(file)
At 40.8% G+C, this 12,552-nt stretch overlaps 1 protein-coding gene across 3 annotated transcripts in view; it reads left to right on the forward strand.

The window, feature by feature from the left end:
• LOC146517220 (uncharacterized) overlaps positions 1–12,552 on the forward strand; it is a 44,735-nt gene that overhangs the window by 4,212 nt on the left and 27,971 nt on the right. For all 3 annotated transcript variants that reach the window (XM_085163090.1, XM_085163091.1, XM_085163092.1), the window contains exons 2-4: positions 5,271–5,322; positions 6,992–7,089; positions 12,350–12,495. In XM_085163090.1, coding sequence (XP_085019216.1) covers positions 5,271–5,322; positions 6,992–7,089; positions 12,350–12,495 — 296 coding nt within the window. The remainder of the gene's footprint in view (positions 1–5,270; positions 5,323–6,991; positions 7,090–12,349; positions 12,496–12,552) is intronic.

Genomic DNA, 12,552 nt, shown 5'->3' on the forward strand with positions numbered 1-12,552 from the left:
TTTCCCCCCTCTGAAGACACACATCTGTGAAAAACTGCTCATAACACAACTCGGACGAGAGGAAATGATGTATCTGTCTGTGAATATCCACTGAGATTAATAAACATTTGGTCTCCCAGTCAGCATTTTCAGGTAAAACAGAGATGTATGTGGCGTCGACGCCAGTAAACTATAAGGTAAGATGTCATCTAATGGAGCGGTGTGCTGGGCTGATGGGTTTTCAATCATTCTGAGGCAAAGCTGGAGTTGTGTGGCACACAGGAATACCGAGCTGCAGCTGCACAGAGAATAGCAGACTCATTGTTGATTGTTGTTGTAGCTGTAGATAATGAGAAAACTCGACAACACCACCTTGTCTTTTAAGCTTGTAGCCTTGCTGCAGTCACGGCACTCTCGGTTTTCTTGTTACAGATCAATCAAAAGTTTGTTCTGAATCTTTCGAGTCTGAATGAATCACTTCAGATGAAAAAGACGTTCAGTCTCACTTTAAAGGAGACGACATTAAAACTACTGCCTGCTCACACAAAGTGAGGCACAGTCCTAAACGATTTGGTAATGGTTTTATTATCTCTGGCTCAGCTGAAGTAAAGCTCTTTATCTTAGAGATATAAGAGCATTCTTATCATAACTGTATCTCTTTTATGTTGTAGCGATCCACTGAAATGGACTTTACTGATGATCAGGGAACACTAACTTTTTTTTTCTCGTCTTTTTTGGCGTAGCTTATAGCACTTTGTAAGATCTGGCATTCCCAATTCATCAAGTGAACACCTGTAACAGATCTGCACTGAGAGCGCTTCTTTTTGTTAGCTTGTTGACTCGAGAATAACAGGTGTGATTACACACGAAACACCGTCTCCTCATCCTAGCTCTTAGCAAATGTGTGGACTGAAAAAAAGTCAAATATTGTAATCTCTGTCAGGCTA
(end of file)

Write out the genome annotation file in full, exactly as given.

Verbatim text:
At 40.8% G+C, this 12,552-nt stretch overlaps 1 protein-coding gene across 3 annotated transcripts in view; it reads left to right on the forward strand.

The window, feature by feature from the left end:
• LOC146517220 (uncharacterized) overlaps positions 1–12,552 on the forward strand; it is a 44,735-nt gene that overhangs the window by 4,212 nt on the left and 27,971 nt on the right. For all 3 annotated transcript variants that reach the window (XM_085163090.1, XM_085163091.1, XM_085163092.1), the window contains exons 2-4: positions 5,271–5,322; positions 6,992–7,089; positions 12,350–12,495. In XM_085163090.1, coding sequence (XP_085019216.1) covers positions 5,271–5,322; positions 6,992–7,089; positions 12,350–12,495 — 296 coding nt within the window. The remainder of the gene's footprint in view (positions 1–5,270; positions 5,323–6,991; positions 7,090–12,349; positions 12,496–12,552) is intronic.

Genomic DNA, 12,552 nt, shown 5'->3' on the forward strand with positions numbered 1-12,552 from the left:
TTTCCCCCCTCTGAAGACACACATCTGTGAAAAACTGCTCATAACACAACTCGGACGAGAGGAAATGATGTATCTGTCTGTGAATATCCACTGAGATTAATAAACATTTGGTCTCCCAGTCAGCATTTTCAGGTAAAACAGAGATGTATGTGGCGTCGACGCCAGTAAACTATAAGGTAAGATGTCATCTAATGGAGCGGTGTGCTGGGCTGATGGGTTTTCAATCATTCTGAGGCAAAGCTGGAGTTGTGTGGCACACAGGAATACCGAGCTGCAGCTGCACAGAGAATAGCAGACTCATTGTTGATTGTTGTTGTAGCTGTAGATAATGAGAAAACTCGACAACACCACCTTGTCTTTTAAGCTTGTAGCCTTGCTGCAGTCACGGCACTCTCGGTTTTCTTGTTACAGATCAATCAAAAGTTTGTTCTGAATCTTTCGAGTCTGAATGAATCACTTCAGATGAAAAAGACGTTCAGTCTCACTTTAAAGGAGACGACATTAAAACTACTGCCTGCTCACACAAAGTGAGGCACAGTCCTAAACGATTTGGTAATGGTTTTATTATCTCTGGCTCAGCTGAAGTAAAGCTCTTTATCTTAGAGATATAAGAGCATTCTTATCATAACTGTATCTCTTTTATGTTGTAGCGATCCACTGAAATGGACTTTACTGATGATCAGGGAACACTAACTTTTTTTTTCTCGTCTTTTTTGGCGTAGCTTATAGCACTTTGTAAGATCTGGCATTCCCAATTCATCAAGTGAACACCTGTAACAGATCTGCACTGAGAGCGCTTCTTTTTGTTAGCTTGTTGACTCGAGAATAACAGGTGTGATTACACACGAAACACCGTCTCCTCATCCTAGCTCTTAGCAAATGTGTGGACTGAAAAAAAGTCAAATATTGTAATCTCTGTCAGGCTA